And then she says “He was in the PLO”. Jesus Mary and Joseph, God, and the Baby Jesus No!!!

Never mind that as Juan Cole points out:

Khalidi was not, as the schlock rightwing press charges, a spokesman for the Palestine Liberation Organization. He was an adviser at the Madrid peace talks, but would that not have been, like, a good thing?

More importantly someone might want to tell Sarah Palin that the PLO is now called Fatah and they are the US’ main ally among the Palestinians. Memo to the lady running for VP, slamming Fatah will not exactly help them in their struggle against Hamas. Slurring your allies isn’t exactly a smart move. Unless McCain is still secretly angling for Hamas and this is part of a subtle diplomatic outreach to the Palestinian branch of The Muslim Brotherhood. [Let’s say I’m doubting that latter theory].

Update I: Since the question will inevitably come up and/or lest I get charged with being anti-Semitic or something, (though a hard charge to make against Khalidi given he is a Semite). Khalidi is anti-Zionist that is true. I think it’s fair to say he thinks the Israeli state should never have come into being. An essay of his here. Obviously Obama does not support that view. Neither do I for that matter. But I can understand from a Palestinian perspective that the invocations of the creation of the state of Israel as purely positive would ring very hollow.  But disagreeing with the state of Israel does not mean one hates worldwide Jewry, I mean come on.

I agree with Khalidi that a two state solution is not going to happen so long as the occupation continues and the whole penumbra of repression that goes along with the occupation (psychological, legal, political, economic, etc.) persists and because the Palestinians have been led by corrupt vile morons (as Khalidi freely admits btw) lo these sixty years. And continue to be (mis)lead. I agree with Khalidi that the Palestinians had other options less than ideal though they may have been (like taking the deal on 2 states from the get go). I’m as pessimistic as he is of any chance of real peace with justice after two intifadahs and the failure of the 90s Peace Process.

Update II: Khalidi has done some very good work on the background history of the Palestinians but is otherwise I find a typical sorta anti-imperialist leftist. Like a Noam Chomsky. Not much new or interesting there frankly, but not some evil guy.

I always thought it was so funny that the right-wing bloggers started a meme that Obama would betray his friends/acquaintances and throw them under the bus the second they were a liability and yet he had all these evil guys from his past. But even if you assume those true are both true, then clearly all these guys are electoral liabilities so Obama is going to dump them according to this theory right? So shouldn’t the right-wingers be happy that Obama is (in their minds) a power-hungry narcissist who only is doing what he needs to do to get power?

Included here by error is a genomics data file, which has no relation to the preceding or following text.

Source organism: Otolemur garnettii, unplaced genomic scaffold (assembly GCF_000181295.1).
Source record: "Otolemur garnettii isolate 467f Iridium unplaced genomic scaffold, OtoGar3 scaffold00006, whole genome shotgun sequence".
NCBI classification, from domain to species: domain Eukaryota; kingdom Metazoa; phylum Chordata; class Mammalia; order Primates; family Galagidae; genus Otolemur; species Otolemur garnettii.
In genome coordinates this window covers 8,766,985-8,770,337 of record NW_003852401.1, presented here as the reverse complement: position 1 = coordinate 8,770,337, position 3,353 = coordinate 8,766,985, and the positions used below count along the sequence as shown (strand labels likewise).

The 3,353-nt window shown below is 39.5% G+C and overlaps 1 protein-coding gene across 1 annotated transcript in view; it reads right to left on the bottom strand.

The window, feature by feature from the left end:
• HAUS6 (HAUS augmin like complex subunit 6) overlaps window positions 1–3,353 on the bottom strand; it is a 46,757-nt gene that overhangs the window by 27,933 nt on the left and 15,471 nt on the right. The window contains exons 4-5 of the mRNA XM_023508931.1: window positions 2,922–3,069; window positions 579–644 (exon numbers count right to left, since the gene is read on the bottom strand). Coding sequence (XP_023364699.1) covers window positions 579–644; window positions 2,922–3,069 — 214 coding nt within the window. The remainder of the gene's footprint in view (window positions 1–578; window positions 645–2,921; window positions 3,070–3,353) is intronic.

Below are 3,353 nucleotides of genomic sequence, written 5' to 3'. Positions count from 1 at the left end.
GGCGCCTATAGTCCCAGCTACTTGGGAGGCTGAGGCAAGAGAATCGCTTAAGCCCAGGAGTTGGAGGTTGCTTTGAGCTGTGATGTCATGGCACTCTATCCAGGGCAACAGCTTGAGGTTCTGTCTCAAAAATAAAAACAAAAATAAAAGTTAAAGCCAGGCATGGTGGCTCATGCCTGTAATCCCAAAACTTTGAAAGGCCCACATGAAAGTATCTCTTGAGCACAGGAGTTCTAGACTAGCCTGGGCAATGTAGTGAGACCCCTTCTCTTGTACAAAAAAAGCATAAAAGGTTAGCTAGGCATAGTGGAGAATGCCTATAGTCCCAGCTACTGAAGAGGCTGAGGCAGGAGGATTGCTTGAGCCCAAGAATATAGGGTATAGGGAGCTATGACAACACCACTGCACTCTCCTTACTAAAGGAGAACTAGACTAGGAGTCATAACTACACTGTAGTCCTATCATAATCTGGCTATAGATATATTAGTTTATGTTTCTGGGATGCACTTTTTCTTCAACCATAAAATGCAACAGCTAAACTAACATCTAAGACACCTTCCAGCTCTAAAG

Update III [Day After]:  On the whole Joe Klein Khalidi can’t be an anti-Semite because he’s a Semite semi-defense.  Obviously the terminology here gets in the way.  There are undoubtedly Arabs (who are Semitic people) who are racistly prejudiced against all Jews (also Semites).  And so in the reverse, which would be a Jewish form of anti-Semitism is you catch my meaning.  I don’t think Khalidi fits that definition anyway, so the Klein defense may simply muddy.  But anti-Semitic in practice means anti-Jewish or problematically anti-Israeli.  In the latter case, it can be tough to distinguish between Israelis as citizens and Israel as the state. For people who racist against Arabs, we typically use anti-Arab or more incorrectly Islamophobic.  Many Arabs aren’t Muslims and the majority of the world’s Muslims are not Arab.  

While I have a theoretical issue (I think) with anti-Semitism meaning only anti-Jewish (since not all Semites are Jewish, linguistically this is a problematic usage), in practice that reality is basically set, and we need a different term (I guess anti-Arab???) for being racist/prejudiced towards Arabs or Arab-Americans.  

 

How Will Obama Govern (i.e. How Not to Make the ’92 Clinton Mistakes)

From the always-insightful John Heilemann.  Piece on the coming Obama administration, a little crystal ball gazing, and background on the transition team.  This caught my eye: